Is it just hype or is India’s e-commerce market really taking off? There’s been much discussion in the press concerning this. According to Gartner, India’s e-commerce market is estimated to grow to $6bn in 2015, a 70% increase over 2014. Forrester Research noted that in 2014, India’s e-commerce market was worth $3.9bn while e-Marketer notes retail e-commerce sales reached $5.30bn in India during the year. For 2015, the market research company expects India’s retail e-commerce sales, including all products ordered over the internet except travel, to grow by 45.2% to $7.69bn. It does seem there is credence in the growth of the market and such growth probably explains the interest in logistical needs facing e-retailers. Indeed, according to Ti’s Global e-Commerce Logistics 2015 report, India’s e-commerce logistics market was estimated at $2.76bn for 2014. By 2018, it is expected to grow to $5.07bn.
A recent example of this logistical interest is from US-based Amazon. This past week, it was noted in several publications that it had set up a logistics subsidiary in India. Amazon Transportation Services Private Limited will deliver goods ordered from the company’s website directly to consumers. However, it will also continue to work with such partners as India Post, Gati, Blue Dart and DHL. In addition, Amazon also operates nine fulfillment centers in eight Indian states.
Meanwhile, two of India’s largest home-grown e-commerce players, Flipkart and Snapdeal also announced their own logistics plans. Snapdeal acquired a percentage of the delivery firm Gojavas, former logistics arm of e-retailer Jabong. Furthermore, Snapdeal plans to invest $150m to $200m over 2015 on expanding its delivery operations. According to the Chief Operating Officer and co-founder of the company, the investment is necessary as it expects to be delivering 80m to 100m packages a month within two to three years.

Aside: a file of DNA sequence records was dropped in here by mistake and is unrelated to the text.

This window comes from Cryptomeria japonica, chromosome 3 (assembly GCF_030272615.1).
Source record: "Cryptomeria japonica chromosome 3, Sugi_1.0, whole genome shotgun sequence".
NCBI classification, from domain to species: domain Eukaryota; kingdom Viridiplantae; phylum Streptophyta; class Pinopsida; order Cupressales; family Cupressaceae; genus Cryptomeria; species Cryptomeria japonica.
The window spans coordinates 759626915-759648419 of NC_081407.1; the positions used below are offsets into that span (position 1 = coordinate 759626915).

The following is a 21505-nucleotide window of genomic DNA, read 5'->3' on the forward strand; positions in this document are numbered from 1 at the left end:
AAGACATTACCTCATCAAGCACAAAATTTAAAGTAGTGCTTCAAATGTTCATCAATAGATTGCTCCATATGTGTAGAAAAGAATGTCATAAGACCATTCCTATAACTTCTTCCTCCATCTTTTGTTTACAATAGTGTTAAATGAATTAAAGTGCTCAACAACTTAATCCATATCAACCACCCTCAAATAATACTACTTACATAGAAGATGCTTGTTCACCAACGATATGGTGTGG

Flipkart plans to separate its logistics group, eKart, in preparation for a possible US IPO within the next year or so. According to the company, eKart ships about 85% of products ordered on the website. It was suggested in The Economic Times that eKart might focus more on such value-added services as returns management while shipments done by 3PLs, including FedEx and Blue Dart will likely increase.
So where does the possibility of hype come in? Snapdeal was valued at almost $2bn towards the end of 2014 while Flipkart was valued at $11bn within the same period. Both of these e-retailers are seeking even more funding to expand operations and increase their valuations. According to Quartz online publication, Alibaba Group Holding backed away from acquiring a stake in Snapdeal due possibly to the potential overvaluation of the business. The publication notes that the valuations are based on the potential of India’s market, a bit reminiscent of the US e-commerce scene during the 1990s which ultimately resulted in a big bust for many businesses.
However, as noted previously, these e-retailers and others are investing heavily in logistics operations. Besides acquiring a portion of Gojavas, Snapdeal also plans to expand fulfilment centres to 75 facilities in 30 cities. Perhaps these e-retailers would not have to make such investments if adequate infrastructure was already in place as well as the ease to expand and connect networks across the country. But India is a unique e-commerce market in which infrastructure is poor and government regulations are constricting. Logistics providers such as FedEx, DHL, Gati, Delhivery, DTDC and Aramex are building their networks as well but the uniqueness of the market is such that apparently no one has yet found the right recipe for customer satisfaction. As such, India’s e-commerce market and its logistics needs will continue to grow as long as the economy improves and the government is receptive to needed changes.